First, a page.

So, now Tranfiguration is homeless and drifting, but, if I have anything to do with it, not for too long. I’ll rewrite the bits that I think need shoring up, maybe add a bit here and there, and then send it right back out. Whatever disappointment I may be subconsciously feeling I am going to alchemise into action. This is just the way I deal with things like this – I did exactly the same when I suffered a stroke nearly fourteen years ago. Like I say, I am not trying to make a point of moral superiority here – for me it’s just a waste of valuable writing time complaining about it, simple as. I think I need to move on with it and get the story a new home before it starts sulking about being forgotten.

On the plus side, I still have two other stories coming out: Feathers is still scheduled to appear in the A Dream of Stone anthology from Paraphilia Books (fantastic title, don’t you think?), launch date TBC; and on December 3rd, The Wages of Sin will appear in the Winter issue of Dark Valentine online magazine. Links will be posted once they’re out.

Some further news: I, along with Mark West, Adrian Chamberlin and Mark Deniz, will be publishing a chapbook of four short stories, all of which will be connected together to make a novella. That’s about as far as we’ve got, but details will be thrashed out within the next month or so – certainly, three of the four of us will be talking about it over a pint or two at this year’s FCon. I don’t think it’ll be too long before I’ll have more info for you, however – but, from my perspective, I think it’s looking like the future is getting sunnier.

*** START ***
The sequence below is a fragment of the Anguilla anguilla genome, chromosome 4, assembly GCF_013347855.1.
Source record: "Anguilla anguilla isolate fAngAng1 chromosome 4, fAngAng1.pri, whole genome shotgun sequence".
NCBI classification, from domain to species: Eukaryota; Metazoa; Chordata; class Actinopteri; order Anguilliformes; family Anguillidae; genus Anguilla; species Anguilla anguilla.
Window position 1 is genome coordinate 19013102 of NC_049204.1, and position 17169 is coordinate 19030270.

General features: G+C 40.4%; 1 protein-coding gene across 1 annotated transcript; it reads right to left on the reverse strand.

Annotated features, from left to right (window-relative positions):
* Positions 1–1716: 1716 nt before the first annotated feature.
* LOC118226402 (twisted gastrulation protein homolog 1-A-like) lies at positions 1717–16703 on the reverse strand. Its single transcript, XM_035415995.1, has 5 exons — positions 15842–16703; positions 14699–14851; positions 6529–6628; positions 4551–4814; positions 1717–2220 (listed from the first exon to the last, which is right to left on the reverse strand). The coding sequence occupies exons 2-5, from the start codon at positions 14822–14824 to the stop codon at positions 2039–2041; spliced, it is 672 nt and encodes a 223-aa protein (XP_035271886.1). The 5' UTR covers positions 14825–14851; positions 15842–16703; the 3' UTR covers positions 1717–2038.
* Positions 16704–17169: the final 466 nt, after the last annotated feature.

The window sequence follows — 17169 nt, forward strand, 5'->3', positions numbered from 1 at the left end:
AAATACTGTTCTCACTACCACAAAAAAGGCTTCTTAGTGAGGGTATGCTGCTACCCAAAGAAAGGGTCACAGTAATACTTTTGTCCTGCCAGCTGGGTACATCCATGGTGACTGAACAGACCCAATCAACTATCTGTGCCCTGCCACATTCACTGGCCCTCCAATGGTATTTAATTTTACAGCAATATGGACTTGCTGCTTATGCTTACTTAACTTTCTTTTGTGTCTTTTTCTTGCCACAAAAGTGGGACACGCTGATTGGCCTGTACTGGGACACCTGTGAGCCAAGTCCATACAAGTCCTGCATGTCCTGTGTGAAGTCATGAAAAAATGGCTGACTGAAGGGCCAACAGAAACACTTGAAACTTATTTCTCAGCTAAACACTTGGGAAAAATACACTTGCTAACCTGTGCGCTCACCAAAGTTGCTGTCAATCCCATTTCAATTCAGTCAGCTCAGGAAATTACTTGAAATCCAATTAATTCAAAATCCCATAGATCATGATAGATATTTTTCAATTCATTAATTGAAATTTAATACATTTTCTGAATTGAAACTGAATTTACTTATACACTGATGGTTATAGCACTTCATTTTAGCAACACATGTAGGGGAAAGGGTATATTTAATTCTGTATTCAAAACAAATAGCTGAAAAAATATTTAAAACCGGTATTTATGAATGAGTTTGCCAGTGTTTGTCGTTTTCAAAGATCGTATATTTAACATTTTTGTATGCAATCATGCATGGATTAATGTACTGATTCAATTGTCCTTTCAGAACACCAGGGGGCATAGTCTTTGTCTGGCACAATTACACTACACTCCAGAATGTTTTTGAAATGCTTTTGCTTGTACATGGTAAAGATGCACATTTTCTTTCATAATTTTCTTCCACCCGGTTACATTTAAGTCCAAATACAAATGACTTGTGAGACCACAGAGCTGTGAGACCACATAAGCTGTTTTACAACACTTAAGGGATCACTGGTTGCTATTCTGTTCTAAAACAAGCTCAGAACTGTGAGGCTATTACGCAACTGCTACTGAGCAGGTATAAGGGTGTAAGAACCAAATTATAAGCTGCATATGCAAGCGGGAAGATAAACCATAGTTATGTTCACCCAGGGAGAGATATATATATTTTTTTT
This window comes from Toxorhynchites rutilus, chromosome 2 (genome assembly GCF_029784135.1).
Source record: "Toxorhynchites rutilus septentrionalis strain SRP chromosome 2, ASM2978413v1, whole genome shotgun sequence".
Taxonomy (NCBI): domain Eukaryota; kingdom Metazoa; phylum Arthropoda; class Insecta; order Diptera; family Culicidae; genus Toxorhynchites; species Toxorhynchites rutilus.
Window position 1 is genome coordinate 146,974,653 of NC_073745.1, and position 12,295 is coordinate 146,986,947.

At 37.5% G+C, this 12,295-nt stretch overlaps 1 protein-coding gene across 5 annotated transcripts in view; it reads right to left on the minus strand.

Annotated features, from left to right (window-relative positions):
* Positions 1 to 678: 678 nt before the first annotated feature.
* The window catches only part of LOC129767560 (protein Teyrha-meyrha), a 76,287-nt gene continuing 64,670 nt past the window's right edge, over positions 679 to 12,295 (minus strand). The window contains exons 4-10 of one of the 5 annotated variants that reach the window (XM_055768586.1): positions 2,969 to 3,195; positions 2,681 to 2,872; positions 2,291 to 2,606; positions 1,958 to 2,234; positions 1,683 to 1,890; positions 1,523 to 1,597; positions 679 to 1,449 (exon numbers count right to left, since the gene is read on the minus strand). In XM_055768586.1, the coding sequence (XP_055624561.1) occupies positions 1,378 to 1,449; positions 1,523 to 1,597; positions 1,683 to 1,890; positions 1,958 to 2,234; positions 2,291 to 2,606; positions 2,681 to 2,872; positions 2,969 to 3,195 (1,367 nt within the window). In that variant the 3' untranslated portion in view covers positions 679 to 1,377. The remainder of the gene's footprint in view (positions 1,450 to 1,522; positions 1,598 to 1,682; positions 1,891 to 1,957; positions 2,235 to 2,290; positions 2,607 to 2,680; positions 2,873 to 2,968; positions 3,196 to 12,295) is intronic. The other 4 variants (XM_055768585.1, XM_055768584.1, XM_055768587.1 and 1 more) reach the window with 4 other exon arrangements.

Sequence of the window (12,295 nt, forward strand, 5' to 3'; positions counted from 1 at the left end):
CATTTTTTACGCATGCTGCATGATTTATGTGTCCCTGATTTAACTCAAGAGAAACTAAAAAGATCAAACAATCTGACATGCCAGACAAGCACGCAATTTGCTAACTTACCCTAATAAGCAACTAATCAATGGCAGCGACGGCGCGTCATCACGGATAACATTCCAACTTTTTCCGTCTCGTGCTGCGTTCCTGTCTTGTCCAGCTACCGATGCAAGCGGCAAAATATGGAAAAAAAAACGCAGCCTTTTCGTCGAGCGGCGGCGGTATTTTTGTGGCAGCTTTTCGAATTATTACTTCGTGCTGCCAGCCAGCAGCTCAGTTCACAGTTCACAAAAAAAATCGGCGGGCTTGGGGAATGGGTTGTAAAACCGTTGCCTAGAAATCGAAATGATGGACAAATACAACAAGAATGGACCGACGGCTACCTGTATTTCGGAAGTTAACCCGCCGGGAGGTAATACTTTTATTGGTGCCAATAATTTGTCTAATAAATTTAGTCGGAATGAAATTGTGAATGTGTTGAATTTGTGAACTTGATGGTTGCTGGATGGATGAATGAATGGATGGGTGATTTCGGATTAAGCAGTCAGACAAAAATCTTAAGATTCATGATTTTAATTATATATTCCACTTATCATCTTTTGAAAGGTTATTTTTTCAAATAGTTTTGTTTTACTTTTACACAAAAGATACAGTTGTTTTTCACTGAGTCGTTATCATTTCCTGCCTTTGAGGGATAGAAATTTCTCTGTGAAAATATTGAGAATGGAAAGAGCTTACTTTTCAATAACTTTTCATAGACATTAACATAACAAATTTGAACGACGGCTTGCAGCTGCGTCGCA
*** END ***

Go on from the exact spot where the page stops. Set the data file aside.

NEVER AGAIN anthology story notes: PART TWO

Posted in Books on August 24, 2010 by simonmarshalljones

Below is the second part of the story notes to this forthcoming anthology, the first part of which was posted on this blog last week and can be found here. Who better to explain the inspirations behind the stories than the very people who wrote the ones which were chosen to be featured within its pages. The publisher’s website describes the anthology thusly:  ”Never Again is an attempt to voice the collective revulsion of writers in the weird fiction genre against political attitudes that stifle compassion and deny our collective human inheritance. The imagination is crucial to an understanding both of human diversity and of common ground. Weird fiction is often stigmatised as a reactionary and ignorant genre – we know better”. The anthology will be published by Gray Friar Press, and is due to be launched at FantasyCon 2010 in September. The anthology is edited by Allyson Bird and Joel Lane.


Lisa Tuttle

In the Arcade

I wrote In the Arcade in September 1974, in Austin, Texas, where I was working a 2 to 11 p.m. shift as a typist, and typing out my own stories in the few hours I had between managing to haul myself out of bed and having to leave for work again. I’d been reading some heavy-duty non-fiction about Nazi Germany, with the intention of collaborating with another writer on a piece of fiction about Hitler being discovered alive and mad somewhere in America. (A work never finished, and probably just as well.) The Nazis did not invent genocide, but they were the first to industrialize, bureaucratize and modernize that terrifying aspect of human nature which starts with dividing our fellow humans into two groups—”us” or “them”—and rapidly rushes downhill into fear, hatred, cruelty, dehumanization and mass- murder. Unfortunately, that’s a horror story that seems set to run and run. My little story is a Twilight Zone—style speculation on something that might have happened if the Nazis had won their war.

Although written in 1974, it wasn’t actually sold until October 1976—I usually kept notes of rejections, but don’t have any for this one, so I don’t know if I was slow to send it out, or if it sat in the slush pile for two years, but the backlog of stories at Amazing Stories must have been considerable, since they did not get around to publishing it until May 1978. Then Gerald Page picked it up for his Year’s Best Horror Stories.

David Sutton

Zulu’s War